Jacobson returns home to coach BEA softball program
BLUE EARTH — The Bucs players, split into two teams — one at second base and one at third — take ground balls and try to knock a helmet off a ball bucket set on home plate. If they knock the helmet to the ground, their team earns a point and the losing team has extra running at the end of practice.
The game is one of the drills former Blue Earth Area pitching standout and new Bucs’ head softball coach Rachel (Green) Jacobson has incorporated this season.
“That’s what I like to do in practice,” Jacobson said. “I like to try to do a fun game or drill that the girls can really try to be competitive in … We’ve been struggling on hard grounders, so I wanted to hit the ball to them this time. It’s really good to get them to focus on their fielding and also making sure they have accurate throws to where they want to go.”
Jacobson is in her first season as the Bucs’ head coach and is looking to bring the program to a level of success it hasn’t had since she graduated from BEA in 2007.
As a player, Jacobson was named to the Minnesota all-state second team in 2007 and played in the All-State series.
“It was really fun, definitely a great experience, but it was really nerve wracking,” Jacobson said. “We got to meet a lot of great girls and great coaches.”
Jacobson said she also went to four national tournaments in summer ball and hopes to bring that experience of success to the Bucs.
As a former pitcher, Jacobson said one of her main goals is to raise of level of the Bucs’ pitching and defense.
“When I used to play, our scores would be like 2-1 or 1-0,” Jacobson said. “I’m hoping to get it down to five and under.
“Pitching and defense, we’ve had to do some defensive focus stuff and really teach the girls if you do fumble the ball or drop it or whatever, just stick with it and try to get that next out. A lot of times, they’ll drop it and then they’re done. That’s where the intensity comes back into play.”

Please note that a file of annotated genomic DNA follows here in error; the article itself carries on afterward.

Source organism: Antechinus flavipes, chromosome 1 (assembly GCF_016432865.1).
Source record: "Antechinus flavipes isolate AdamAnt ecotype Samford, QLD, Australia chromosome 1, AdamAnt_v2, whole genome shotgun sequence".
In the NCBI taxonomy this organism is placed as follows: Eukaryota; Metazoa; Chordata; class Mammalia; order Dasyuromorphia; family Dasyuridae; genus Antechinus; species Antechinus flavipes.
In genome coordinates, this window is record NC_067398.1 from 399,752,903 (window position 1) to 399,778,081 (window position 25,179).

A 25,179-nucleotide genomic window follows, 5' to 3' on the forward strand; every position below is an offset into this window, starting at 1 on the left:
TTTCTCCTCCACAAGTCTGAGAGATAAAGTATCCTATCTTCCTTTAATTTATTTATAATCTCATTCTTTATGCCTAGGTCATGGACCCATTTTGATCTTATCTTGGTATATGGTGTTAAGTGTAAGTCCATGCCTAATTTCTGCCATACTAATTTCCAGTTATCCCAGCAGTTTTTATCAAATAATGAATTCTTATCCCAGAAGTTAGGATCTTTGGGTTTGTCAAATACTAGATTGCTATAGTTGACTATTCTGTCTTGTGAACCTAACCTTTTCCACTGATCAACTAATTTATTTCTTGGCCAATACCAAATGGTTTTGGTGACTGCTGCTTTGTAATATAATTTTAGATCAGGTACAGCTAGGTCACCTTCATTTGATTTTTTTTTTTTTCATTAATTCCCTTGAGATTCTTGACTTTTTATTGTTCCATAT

Jacobson said intensity is one of the main things she focuses on as a coach. She said keeping the players fired up and in the game are major focuses for her as a coach. Although that doesn’t mean she wants to spend time yelling at players to keep them involved.
“I want to be (a coach) that the girls can count on, they can come to me and they can learn from me,” Jacobson said. “I don’t like to yell too much at the girls, that gets them down quite a bit. So I try to teach them to shake it off and go onto the next play. You know, try to keep their spirits up. I want to try to get them to be competitive and, like I said, I try to be intense.”
Jacobson takes on the job with a handful of years of experience as a coach. She spent three years coaching 10U and 12U, which she said she started so she could coach her daughter, then was going to coach the BEA middle school team last year before the season was shut down for COVID-19.
Jacobson said her love of both softball and BEA was why she wanted to take on the challenge of the varsity job.
“I love the sport,” Jacobson said. “It’s great to see all the girls succeed. I did coach some of these ninth-graders when they were younger as well. I’d like to hopefully turn this program around. It’s gonna take a while, but I’m hoping to accomplish that.”
Jacobson said one of the major aspects of a consistently successful program is just having a consistent coach, and she is hoping to take that spot with the Bucs.
But taking over a program that hasn’t had a winning season in 14 years means going back to the basics, Jacobson said.
“I really believe in the fundamentals,” Jacobson said. “It’s the base of the game. If the girls don’t have those fundamentals, then we’re gonna have to build those up to be able to get to the next level.”
Alongside Jacobson, assistant coach and sister Sarah Green will help turn the program around. Jacobson credited Sarah Green and their father Tom Green for the love of softball that has brought her to where she is today.
“Sarah wanted to start playing and she was younger than I was, you know, the younger sister that wanted to do whatever you’re doing,” Jacobson said. “So we just played in the backyard quite a bit with my dad and then we were hooked.”